As I boarded my flight to India I had no idea what to expect. I knew nobody, no Hindi and very little about either Delhi or Mumbai. The second I walked out into arrivals and met fellow students outside
Costa Coffee I instantly felt a part of something amazing. And amazing is exactly how the Study India Programme was.
I will never forget our first trip to Old Delhi on our first full day; my first real introduction to India. The sights, the sounds, the colours, the glancing onlookers and very inquisitive staring Indians! It was a huge culture shock to the system, as if you just received a cultural slap in the face. I was instantly encapsulated by what I saw and couldn’t wait to see more as the program continued.
In one of the talks we met with an author who stated that for everything you say about India, the
opposite is also true. From the old fashioned, cramped, shocking streets of Old Delhi to the modern and open areas of New Delhi, such as the parks and area surrounding India Gate, there is something for everyone. India can be whatever you want it to be. If you believe the media and stereotypical images of India we are led to believe and concentrate strictly on the poverty, the societal issues, the pollution etc. you may leave India with a very negative perspective.
But if you look and explore deeper you’ll find such a friendly, open and inviting country. Talk to almost any local and they’ll be interested in what you’re doing, what you think of their country, whether it was anything like you expected it to be. It’s like looking through a dirty window; you need to look behind the dirt on the surface and further beyond the window to outside world.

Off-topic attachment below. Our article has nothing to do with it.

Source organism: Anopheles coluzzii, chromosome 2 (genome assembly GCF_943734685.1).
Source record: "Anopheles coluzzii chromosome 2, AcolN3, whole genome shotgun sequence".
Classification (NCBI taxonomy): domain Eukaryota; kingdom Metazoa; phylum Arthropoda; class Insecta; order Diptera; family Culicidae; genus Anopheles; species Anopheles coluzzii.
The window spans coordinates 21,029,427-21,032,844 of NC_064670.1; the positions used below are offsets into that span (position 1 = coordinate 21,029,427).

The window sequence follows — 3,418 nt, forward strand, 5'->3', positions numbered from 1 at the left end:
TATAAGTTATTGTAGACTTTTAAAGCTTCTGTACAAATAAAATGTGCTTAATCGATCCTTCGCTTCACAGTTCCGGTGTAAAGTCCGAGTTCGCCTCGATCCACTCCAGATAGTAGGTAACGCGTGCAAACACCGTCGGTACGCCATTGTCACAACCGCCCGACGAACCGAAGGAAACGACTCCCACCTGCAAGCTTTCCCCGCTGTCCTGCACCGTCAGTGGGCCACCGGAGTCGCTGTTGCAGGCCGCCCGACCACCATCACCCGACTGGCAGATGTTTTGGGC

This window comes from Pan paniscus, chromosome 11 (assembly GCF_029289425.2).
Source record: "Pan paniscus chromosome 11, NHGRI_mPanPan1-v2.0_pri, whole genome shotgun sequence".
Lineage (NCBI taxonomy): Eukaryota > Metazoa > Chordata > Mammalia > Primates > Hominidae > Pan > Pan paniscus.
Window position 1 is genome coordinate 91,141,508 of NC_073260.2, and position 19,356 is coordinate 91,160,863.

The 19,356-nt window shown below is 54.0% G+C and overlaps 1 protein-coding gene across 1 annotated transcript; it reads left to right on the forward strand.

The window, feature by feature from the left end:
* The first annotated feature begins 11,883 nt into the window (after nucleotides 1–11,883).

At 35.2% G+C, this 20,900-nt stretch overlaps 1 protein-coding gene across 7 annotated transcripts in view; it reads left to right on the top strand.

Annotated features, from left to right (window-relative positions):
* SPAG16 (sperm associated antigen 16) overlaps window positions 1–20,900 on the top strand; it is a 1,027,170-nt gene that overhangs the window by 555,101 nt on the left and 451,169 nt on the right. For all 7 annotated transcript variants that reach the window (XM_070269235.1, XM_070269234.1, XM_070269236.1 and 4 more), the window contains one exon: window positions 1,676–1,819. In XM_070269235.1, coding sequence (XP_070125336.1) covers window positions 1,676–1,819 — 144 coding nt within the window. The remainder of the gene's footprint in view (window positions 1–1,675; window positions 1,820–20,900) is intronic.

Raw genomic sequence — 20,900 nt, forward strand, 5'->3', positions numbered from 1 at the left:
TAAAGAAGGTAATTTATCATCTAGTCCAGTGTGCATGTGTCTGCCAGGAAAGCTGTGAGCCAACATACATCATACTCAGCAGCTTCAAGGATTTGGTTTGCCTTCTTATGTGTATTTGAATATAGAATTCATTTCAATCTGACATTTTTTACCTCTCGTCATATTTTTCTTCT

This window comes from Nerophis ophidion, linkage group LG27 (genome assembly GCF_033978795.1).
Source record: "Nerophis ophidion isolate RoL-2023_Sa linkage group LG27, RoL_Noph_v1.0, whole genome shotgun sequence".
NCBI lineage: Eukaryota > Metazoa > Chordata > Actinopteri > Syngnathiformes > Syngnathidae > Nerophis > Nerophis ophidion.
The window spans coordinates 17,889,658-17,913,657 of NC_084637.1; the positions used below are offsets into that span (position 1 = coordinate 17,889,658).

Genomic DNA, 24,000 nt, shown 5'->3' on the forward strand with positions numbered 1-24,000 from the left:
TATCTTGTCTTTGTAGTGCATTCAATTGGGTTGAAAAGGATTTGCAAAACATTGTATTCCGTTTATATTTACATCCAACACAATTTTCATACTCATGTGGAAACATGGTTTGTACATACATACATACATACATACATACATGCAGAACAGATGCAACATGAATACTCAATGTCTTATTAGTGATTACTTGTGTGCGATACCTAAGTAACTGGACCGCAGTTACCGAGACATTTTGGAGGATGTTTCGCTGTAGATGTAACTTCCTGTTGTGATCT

When we visited Dharavi slum in Mumbai; the largest slum in Asia. I certainly had my own initial reservations, especially having never seen or visited a slum before. I was gob smacked by the sense of community, the positive attitude of the residents and the general outlook on life. People are living way below the poverty line, yet they are happy (or on the surface they certainly seem it!). As we ventured further in to the slum we were surrounded by families with children excited to see us, dancing, lights and celebration. For somewhere that I initially perceived to be so negative, I was blown away by the community spirit. Locals were outside dancing in the rain as they celebrated a festival called Ganesh Chaturthi. We joined in too.
I have left India with such a different outlook on life. Deep down I think we all know how
lucky we are when we are brought up in the western world, yet there are so many things we take for granted and never fully appreciate, such as education and food. These things are simply not available to so many people. I think we can all learn a lesson from India and that is to be positive and thankful every day for everything that we have. I had a fantastic time on the Study India Programme and cannot wait to
return in the future.
Post by George Wiley